5. Honeymoon Island State Park
Having received its name after several dozen honeymoon cottages were constructed (and subsequently demolished) in the early 1940s, this barrier island remains a stunning day-trip from Tampa for nature lovers. Though beachgoers flock to the sandy and seashell/rock studded four-mile stretch, a wild landscape of tide pools, sand dunes and salt marshes await those walking past the last parking lot to the shaded Osprey Trail. Hikers will find monarch butterflies fluttering about and the ever-present scent of pine. A real treat is seeing osprey with their young.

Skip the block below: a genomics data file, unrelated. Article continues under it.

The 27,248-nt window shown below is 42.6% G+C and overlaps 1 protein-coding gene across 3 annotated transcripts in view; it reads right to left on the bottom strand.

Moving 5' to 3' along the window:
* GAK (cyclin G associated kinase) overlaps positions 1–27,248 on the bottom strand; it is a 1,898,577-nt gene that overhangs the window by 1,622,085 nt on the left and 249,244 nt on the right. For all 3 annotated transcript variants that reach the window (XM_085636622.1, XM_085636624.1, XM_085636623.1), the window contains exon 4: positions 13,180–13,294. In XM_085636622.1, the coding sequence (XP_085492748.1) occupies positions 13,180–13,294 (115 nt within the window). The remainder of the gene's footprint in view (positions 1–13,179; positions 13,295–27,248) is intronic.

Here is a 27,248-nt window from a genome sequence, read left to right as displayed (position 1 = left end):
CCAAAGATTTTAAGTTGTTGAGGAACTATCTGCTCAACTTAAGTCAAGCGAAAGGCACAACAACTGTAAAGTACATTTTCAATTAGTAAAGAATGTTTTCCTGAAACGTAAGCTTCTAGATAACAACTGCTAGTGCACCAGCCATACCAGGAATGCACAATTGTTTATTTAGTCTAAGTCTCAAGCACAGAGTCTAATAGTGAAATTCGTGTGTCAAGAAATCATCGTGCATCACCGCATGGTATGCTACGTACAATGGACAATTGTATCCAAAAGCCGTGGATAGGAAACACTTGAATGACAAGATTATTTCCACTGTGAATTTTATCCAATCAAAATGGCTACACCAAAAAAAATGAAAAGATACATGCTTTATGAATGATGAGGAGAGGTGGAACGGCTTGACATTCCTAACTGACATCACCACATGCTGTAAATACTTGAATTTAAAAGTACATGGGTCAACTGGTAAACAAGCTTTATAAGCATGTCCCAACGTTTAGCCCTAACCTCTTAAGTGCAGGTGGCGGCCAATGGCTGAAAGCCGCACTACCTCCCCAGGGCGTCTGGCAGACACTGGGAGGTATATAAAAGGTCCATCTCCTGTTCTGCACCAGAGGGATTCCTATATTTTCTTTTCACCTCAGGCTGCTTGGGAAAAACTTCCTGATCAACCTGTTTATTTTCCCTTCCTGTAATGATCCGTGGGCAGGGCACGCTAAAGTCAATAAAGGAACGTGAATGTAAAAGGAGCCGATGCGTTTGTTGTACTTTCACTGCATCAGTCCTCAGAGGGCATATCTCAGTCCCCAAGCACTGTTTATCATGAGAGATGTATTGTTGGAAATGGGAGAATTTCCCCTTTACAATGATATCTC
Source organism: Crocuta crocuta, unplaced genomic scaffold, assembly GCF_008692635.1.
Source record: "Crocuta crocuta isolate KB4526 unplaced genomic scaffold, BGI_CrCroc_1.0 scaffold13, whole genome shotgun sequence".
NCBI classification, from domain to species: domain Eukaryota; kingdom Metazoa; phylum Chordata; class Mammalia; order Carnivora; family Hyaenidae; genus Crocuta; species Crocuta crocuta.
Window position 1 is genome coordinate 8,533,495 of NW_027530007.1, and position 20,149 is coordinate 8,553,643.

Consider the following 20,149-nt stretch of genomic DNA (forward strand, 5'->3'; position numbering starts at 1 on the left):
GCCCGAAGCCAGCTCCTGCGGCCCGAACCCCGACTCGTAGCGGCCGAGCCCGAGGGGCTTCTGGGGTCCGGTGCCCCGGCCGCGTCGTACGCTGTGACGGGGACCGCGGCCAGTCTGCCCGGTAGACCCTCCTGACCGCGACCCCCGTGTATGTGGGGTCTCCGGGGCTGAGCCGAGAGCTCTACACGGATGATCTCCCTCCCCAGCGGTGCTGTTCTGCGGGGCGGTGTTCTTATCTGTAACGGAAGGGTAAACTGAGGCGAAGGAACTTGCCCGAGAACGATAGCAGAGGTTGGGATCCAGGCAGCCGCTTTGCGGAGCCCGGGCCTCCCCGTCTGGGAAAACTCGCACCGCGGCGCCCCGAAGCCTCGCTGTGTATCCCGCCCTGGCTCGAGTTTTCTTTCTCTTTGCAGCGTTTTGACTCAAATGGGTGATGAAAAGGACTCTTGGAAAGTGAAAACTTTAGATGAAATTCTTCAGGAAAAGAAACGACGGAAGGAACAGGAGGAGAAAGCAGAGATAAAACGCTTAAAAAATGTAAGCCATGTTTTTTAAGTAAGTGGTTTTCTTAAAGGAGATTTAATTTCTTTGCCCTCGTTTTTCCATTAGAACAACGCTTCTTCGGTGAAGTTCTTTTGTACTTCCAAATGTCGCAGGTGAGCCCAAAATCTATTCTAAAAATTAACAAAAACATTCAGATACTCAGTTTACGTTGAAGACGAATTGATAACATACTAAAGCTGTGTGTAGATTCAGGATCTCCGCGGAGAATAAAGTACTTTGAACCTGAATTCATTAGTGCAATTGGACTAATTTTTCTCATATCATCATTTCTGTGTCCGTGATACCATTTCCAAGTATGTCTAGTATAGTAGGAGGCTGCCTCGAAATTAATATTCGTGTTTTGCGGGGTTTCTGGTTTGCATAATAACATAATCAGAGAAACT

6. Caladesi Island State Park
A short ferry ride away from Honeymoon Island, Caladesi was once attached to its sister island prior to a major hurricane in 1921. Though now connected to Clearwater Beach after a land bridge formed, Caladesi feels like the Florida of another era, once visitors wander past the ranger station/concession, with nothing but the sounds of bird calls, and the tide lapping at the powdery beach. In 2018, Dr. Beach ranked Caladesi’s dazzling quartz sands as one of the country’s top 10. A network of sandy trails wind through the heart of this island where signs remind visitors that the dense interior is snake territory.